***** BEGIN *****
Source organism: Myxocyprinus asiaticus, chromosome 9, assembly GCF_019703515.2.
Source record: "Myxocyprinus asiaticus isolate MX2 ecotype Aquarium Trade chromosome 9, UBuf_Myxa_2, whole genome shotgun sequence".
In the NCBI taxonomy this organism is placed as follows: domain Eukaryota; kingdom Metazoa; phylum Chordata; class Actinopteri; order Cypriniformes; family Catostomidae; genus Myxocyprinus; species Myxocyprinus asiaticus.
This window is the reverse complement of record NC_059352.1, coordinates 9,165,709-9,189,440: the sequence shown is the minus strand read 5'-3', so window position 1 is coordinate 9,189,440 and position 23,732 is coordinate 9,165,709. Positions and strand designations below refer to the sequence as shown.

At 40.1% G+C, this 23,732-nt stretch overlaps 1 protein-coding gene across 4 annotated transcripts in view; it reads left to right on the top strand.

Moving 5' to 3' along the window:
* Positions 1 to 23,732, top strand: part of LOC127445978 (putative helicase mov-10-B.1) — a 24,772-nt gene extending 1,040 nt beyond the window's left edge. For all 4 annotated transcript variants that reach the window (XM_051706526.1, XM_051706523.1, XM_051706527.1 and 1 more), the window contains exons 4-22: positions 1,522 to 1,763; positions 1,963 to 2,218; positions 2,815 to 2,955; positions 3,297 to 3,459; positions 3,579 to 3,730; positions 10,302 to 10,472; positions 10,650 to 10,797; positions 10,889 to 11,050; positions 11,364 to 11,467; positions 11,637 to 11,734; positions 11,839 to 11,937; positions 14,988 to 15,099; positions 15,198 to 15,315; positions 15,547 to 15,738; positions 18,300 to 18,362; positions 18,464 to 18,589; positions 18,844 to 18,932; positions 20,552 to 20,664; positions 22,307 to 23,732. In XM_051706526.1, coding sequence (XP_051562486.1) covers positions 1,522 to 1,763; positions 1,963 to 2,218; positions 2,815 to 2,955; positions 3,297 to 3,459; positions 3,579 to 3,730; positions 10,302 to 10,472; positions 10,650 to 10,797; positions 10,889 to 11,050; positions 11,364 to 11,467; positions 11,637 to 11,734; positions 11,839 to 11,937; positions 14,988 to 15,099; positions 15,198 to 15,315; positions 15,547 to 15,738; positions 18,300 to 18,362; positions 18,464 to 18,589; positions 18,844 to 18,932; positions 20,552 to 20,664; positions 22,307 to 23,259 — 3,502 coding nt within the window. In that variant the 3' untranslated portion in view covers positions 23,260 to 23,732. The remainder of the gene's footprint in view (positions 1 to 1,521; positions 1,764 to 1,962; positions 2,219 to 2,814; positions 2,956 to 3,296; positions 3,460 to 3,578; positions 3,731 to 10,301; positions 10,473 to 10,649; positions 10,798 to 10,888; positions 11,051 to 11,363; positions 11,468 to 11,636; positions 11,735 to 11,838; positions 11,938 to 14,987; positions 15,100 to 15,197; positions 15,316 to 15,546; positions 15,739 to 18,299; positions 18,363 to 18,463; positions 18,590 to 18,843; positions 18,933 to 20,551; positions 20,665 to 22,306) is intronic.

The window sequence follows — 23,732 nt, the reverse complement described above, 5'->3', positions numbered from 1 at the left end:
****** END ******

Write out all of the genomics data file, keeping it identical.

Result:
Source organism: Myxocyprinus asiaticus, chromosome 9, assembly GCF_019703515.2.
Source record: "Myxocyprinus asiaticus isolate MX2 ecotype Aquarium Trade chromosome 9, UBuf_Myxa_2, whole genome shotgun sequence".
In the NCBI taxonomy this organism is placed as follows: domain Eukaryota; kingdom Metazoa; phylum Chordata; class Actinopteri; order Cypriniformes; family Catostomidae; genus Myxocyprinus; species Myxocyprinus asiaticus.
This window is the reverse complement of record NC_059352.1, coordinates 9,165,709-9,189,440: the sequence shown is the minus strand read 5'-3', so window position 1 is coordinate 9,189,440 and position 23,732 is coordinate 9,165,709. Positions and strand designations below refer to the sequence as shown.

At 40.1% G+C, this 23,732-nt stretch overlaps 1 protein-coding gene across 4 annotated transcripts in view; it reads left to right on the top strand.

Moving 5' to 3' along the window:
* Positions 1 to 23,732, top strand: part of LOC127445978 (putative helicase mov-10-B.1) — a 24,772-nt gene extending 1,040 nt beyond the window's left edge. For all 4 annotated transcript variants that reach the window (XM_051706526.1, XM_051706523.1, XM_051706527.1 and 1 more), the window contains exons 4-22: positions 1,522 to 1,763; positions 1,963 to 2,218; positions 2,815 to 2,955; positions 3,297 to 3,459; positions 3,579 to 3,730; positions 10,302 to 10,472; positions 10,650 to 10,797; positions 10,889 to 11,050; positions 11,364 to 11,467; positions 11,637 to 11,734; positions 11,839 to 11,937; positions 14,988 to 15,099; positions 15,198 to 15,315; positions 15,547 to 15,738; positions 18,300 to 18,362; positions 18,464 to 18,589; positions 18,844 to 18,932; positions 20,552 to 20,664; positions 22,307 to 23,732. In XM_051706526.1, coding sequence (XP_051562486.1) covers positions 1,522 to 1,763; positions 1,963 to 2,218; positions 2,815 to 2,955; positions 3,297 to 3,459; positions 3,579 to 3,730; positions 10,302 to 10,472; positions 10,650 to 10,797; positions 10,889 to 11,050; positions 11,364 to 11,467; positions 11,637 to 11,734; positions 11,839 to 11,937; positions 14,988 to 15,099; positions 15,198 to 15,315; positions 15,547 to 15,738; positions 18,300 to 18,362; positions 18,464 to 18,589; positions 18,844 to 18,932; positions 20,552 to 20,664; positions 22,307 to 23,259 — 3,502 coding nt within the window. In that variant the 3' untranslated portion in view covers positions 23,260 to 23,732. The remainder of the gene's footprint in view (positions 1 to 1,521; positions 1,764 to 1,962; positions 2,219 to 2,814; positions 2,956 to 3,296; positions 3,460 to 3,578; positions 3,731 to 10,301; positions 10,473 to 10,649; positions 10,798 to 10,888; positions 11,051 to 11,363; positions 11,468 to 11,636; positions 11,735 to 11,838; positions 11,938 to 14,987; positions 15,100 to 15,197; positions 15,316 to 15,546; positions 15,739 to 18,299; positions 18,363 to 18,463; positions 18,590 to 18,843; positions 18,933 to 20,551; positions 20,665 to 22,306) is intronic.

The window sequence follows — 23,732 nt, the reverse complement described above, 5'->3', positions numbered from 1 at the left end: